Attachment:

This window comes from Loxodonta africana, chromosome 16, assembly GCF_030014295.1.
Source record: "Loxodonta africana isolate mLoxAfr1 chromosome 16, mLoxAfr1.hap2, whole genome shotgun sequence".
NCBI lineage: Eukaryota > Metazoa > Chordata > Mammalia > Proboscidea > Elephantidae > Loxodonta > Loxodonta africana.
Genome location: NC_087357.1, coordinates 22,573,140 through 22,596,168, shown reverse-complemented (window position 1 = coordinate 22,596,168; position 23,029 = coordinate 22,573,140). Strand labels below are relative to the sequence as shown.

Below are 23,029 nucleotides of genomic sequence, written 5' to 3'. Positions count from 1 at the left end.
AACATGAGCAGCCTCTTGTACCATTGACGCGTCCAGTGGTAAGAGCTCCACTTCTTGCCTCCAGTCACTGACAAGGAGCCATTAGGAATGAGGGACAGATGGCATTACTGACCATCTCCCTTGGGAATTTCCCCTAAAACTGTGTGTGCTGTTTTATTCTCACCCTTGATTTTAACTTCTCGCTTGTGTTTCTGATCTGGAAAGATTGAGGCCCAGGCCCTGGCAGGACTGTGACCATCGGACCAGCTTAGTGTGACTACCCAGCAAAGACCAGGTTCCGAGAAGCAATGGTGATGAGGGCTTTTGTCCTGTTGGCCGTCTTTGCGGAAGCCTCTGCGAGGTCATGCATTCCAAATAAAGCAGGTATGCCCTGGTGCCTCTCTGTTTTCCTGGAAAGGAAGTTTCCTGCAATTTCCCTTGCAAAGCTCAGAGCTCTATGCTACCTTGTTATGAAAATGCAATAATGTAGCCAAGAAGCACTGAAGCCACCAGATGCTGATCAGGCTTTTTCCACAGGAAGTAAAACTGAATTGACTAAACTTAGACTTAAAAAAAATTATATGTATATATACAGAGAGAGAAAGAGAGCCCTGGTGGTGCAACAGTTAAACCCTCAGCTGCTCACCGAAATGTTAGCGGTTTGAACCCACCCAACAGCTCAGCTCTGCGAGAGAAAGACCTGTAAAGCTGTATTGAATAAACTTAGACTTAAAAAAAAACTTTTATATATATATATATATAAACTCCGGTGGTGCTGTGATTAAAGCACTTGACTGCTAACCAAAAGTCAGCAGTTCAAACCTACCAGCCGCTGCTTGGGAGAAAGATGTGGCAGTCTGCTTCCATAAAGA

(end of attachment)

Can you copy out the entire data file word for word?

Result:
This window comes from Loxodonta africana, chromosome 16, assembly GCF_030014295.1.
Source record: "Loxodonta africana isolate mLoxAfr1 chromosome 16, mLoxAfr1.hap2, whole genome shotgun sequence".
NCBI lineage: Eukaryota > Metazoa > Chordata > Mammalia > Proboscidea > Elephantidae > Loxodonta > Loxodonta africana.
Genome location: NC_087357.1, coordinates 22,573,140 through 22,596,168, shown reverse-complemented (window position 1 = coordinate 22,596,168; position 23,029 = coordinate 22,573,140). Strand labels below are relative to the sequence as shown.

Below are 23,029 nucleotides of genomic sequence, written 5' to 3'. Positions count from 1 at the left end.
AACATGAGCAGCCTCTTGTACCATTGACGCGTCCAGTGGTAAGAGCTCCACTTCTTGCCTCCAGTCACTGACAAGGAGCCATTAGGAATGAGGGACAGATGGCATTACTGACCATCTCCCTTGGGAATTTCCCCTAAAACTGTGTGTGCTGTTTTATTCTCACCCTTGATTTTAACTTCTCGCTTGTGTTTCTGATCTGGAAAGATTGAGGCCCAGGCCCTGGCAGGACTGTGACCATCGGACCAGCTTAGTGTGACTACCCAGCAAAGACCAGGTTCCGAGAAGCAATGGTGATGAGGGCTTTTGTCCTGTTGGCCGTCTTTGCGGAAGCCTCTGCGAGGTCATGCATTCCAAATAAAGCAGGTATGCCCTGGTGCCTCTCTGTTTTCCTGGAAAGGAAGTTTCCTGCAATTTCCCTTGCAAAGCTCAGAGCTCTATGCTACCTTGTTATGAAAATGCAATAATGTAGCCAAGAAGCACTGAAGCCACCAGATGCTGATCAGGCTTTTTCCACAGGAAGTAAAACTGAATTGACTAAACTTAGACTTAAAAAAAATTATATGTATATATACAGAGAGAGAAAGAGAGCCCTGGTGGTGCAACAGTTAAACCCTCAGCTGCTCACCGAAATGTTAGCGGTTTGAACCCACCCAACAGCTCAGCTCTGCGAGAGAAAGACCTGTAAAGCTGTATTGAATAAACTTAGACTTAAAAAAAAACTTTTATATATATATATATATAAACTCCGGTGGTGCTGTGATTAAAGCACTTGACTGCTAACCAAAAGTCAGCAGTTCAAACCTACCAGCCGCTGCTTGGGAGAAAGATGTGGCAGTCTGCTTCCATAAAGA